Four short links: 28 December 2017

Blockchain, Patent Problems, Great Speech, and Inventor Research

By Nat Torkington
December 28, 2017
Four Short Links
  1. Ten Years In, Nobody has Come up with a Use for Blockchainyou’re relying on single-point encryption — your own private keys — rather than a more sophisticated system that might involve two-factor authorization, intrusion detection, volume limits, firewalls, remote IP tracking, and the ability to disconnect the system in an emergency. [And], price tradeoffs are entirely implausible — the bitcoin blockchain has consumed almost a billion dollars worth of electricity to hash an amount of data equivalent to about a sixth of what I get for my ten dollar a month dropbox subscription. (via Marginal Revolution)
  2. Empirical Research Reveals Three Big Problems With How Patents are Vetted (Ars Technica) — data-driven analysis that concludes: The United States Patent and Trademark Office (USPTO) is funded by fees—and the agency gets more fees if it approves an application. Unlimited opportunities to refile rejected applications means sometimes granting a patent is the only way to get rid of a persistent applicant. Patent examiners are given less time to review patent applications as they gain seniority, leading to less thorough reviews.​​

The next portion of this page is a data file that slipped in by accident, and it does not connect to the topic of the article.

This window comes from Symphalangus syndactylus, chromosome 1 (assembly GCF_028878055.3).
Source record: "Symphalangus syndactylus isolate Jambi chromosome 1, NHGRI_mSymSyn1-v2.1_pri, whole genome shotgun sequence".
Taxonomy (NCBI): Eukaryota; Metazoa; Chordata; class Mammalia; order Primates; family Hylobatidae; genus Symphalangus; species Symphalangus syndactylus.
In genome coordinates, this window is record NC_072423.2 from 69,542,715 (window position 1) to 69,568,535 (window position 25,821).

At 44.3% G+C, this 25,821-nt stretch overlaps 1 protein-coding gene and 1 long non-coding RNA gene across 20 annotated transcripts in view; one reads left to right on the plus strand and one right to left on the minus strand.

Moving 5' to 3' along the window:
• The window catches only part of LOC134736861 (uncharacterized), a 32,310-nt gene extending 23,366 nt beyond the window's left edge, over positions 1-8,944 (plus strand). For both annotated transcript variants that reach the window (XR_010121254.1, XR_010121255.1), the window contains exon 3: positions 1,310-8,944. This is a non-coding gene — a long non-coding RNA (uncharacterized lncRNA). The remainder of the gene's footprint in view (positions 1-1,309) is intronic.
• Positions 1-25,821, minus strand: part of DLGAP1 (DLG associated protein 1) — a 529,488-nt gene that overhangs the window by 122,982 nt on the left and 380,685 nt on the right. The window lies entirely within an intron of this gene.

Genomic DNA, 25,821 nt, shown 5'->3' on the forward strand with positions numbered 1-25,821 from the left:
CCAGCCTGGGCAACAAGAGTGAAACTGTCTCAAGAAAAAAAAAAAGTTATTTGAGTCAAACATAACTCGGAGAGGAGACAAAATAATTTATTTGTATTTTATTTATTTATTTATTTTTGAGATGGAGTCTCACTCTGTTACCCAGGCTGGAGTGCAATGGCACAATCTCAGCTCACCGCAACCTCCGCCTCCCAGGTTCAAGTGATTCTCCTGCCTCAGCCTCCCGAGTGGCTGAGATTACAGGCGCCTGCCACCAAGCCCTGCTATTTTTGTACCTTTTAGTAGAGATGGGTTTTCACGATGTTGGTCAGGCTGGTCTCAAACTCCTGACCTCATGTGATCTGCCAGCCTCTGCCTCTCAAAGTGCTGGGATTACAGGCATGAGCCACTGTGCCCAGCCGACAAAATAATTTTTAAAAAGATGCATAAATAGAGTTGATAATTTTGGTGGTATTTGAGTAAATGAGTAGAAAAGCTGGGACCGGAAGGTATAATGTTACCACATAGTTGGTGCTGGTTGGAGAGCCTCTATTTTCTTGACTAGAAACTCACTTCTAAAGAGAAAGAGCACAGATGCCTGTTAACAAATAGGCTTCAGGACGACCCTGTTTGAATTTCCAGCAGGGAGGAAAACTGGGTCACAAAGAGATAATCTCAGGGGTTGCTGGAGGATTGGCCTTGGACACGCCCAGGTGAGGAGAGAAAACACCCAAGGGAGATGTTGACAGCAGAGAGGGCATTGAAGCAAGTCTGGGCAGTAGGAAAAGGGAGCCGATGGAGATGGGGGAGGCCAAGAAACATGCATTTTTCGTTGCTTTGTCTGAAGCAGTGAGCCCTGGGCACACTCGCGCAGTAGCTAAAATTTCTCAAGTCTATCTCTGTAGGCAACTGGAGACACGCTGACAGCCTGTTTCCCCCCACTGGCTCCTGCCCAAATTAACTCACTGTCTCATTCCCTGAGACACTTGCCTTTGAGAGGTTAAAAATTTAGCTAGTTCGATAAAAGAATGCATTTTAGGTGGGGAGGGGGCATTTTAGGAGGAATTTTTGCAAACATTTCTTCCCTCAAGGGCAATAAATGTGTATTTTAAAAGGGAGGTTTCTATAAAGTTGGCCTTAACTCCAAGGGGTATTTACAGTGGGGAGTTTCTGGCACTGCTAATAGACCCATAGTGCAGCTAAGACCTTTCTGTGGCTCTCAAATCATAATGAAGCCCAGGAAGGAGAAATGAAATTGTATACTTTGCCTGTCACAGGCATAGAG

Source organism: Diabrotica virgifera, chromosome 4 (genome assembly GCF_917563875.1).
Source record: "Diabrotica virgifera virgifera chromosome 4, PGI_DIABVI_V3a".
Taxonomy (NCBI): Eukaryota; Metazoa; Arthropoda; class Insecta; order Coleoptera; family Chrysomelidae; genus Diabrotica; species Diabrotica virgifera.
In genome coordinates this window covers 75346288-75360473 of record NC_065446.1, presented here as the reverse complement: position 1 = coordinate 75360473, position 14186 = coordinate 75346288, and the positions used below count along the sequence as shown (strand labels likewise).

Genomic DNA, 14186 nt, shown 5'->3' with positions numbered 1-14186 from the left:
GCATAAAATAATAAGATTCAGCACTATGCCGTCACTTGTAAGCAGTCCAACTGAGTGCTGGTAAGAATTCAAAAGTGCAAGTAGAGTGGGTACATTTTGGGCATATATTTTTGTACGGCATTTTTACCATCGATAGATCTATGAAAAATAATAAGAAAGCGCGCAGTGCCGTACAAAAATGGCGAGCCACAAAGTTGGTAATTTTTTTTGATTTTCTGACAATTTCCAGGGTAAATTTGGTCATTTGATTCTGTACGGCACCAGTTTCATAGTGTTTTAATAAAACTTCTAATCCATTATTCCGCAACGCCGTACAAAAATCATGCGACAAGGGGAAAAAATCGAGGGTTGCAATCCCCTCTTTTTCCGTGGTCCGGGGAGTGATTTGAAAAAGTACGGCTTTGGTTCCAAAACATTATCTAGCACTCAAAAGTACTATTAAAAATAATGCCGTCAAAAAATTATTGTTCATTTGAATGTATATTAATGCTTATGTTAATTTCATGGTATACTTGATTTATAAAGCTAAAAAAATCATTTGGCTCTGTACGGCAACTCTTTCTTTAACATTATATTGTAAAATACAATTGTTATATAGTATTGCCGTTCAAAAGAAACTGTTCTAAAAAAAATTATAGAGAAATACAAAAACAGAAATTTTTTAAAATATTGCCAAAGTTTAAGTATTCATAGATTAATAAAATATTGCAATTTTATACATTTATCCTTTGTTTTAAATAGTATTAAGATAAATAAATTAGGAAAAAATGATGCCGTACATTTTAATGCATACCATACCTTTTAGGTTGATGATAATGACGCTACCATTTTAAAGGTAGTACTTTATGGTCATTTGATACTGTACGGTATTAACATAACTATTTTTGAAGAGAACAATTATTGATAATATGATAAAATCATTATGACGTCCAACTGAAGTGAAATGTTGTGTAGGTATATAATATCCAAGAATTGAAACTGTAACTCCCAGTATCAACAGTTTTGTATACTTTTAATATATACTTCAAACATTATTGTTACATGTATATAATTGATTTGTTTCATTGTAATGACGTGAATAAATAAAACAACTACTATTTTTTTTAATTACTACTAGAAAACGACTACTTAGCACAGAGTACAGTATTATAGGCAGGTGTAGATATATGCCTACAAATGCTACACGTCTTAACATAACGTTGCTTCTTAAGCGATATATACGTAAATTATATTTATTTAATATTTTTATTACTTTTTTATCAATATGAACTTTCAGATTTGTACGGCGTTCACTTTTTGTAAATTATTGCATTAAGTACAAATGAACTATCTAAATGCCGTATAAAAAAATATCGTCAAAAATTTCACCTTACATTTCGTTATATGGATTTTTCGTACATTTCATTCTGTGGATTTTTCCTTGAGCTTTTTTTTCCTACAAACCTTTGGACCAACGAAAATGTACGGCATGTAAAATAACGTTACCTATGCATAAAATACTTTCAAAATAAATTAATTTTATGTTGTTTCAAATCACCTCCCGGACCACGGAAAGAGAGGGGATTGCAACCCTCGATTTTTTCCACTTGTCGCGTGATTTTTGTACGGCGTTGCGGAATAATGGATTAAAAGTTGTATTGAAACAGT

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  4. Tacotron 2Our model achieves a mean opinion score (MOS) of 4.53 comparable to a MOS of 4.58 for professionally recorded speech. Software-generated speech that’s indistinguishable from human speech. Try the samples, they’re wow.
  5. The Social Origins of InventorsIn this paper we merge three datasets – individual income data, patenting data, and IQ data – to analyze the deterninants of an individual’s probability of inventing. We find that: (i) parental income matters even after controlling for other background variables and for IQ, yet the estimated impact of parental income is greatly diminished once parental education and the individual’s IQ are controlled for; (ii) IQ has both a direct effect on the probability of inventing an indirect impact through education. The effect of IQ is larger for inventors than for medical doctors or lawyers. […] Finally, we find a positive and significant interaction effect between IQ and father income, which suggests a misallocation of talents to innovation.
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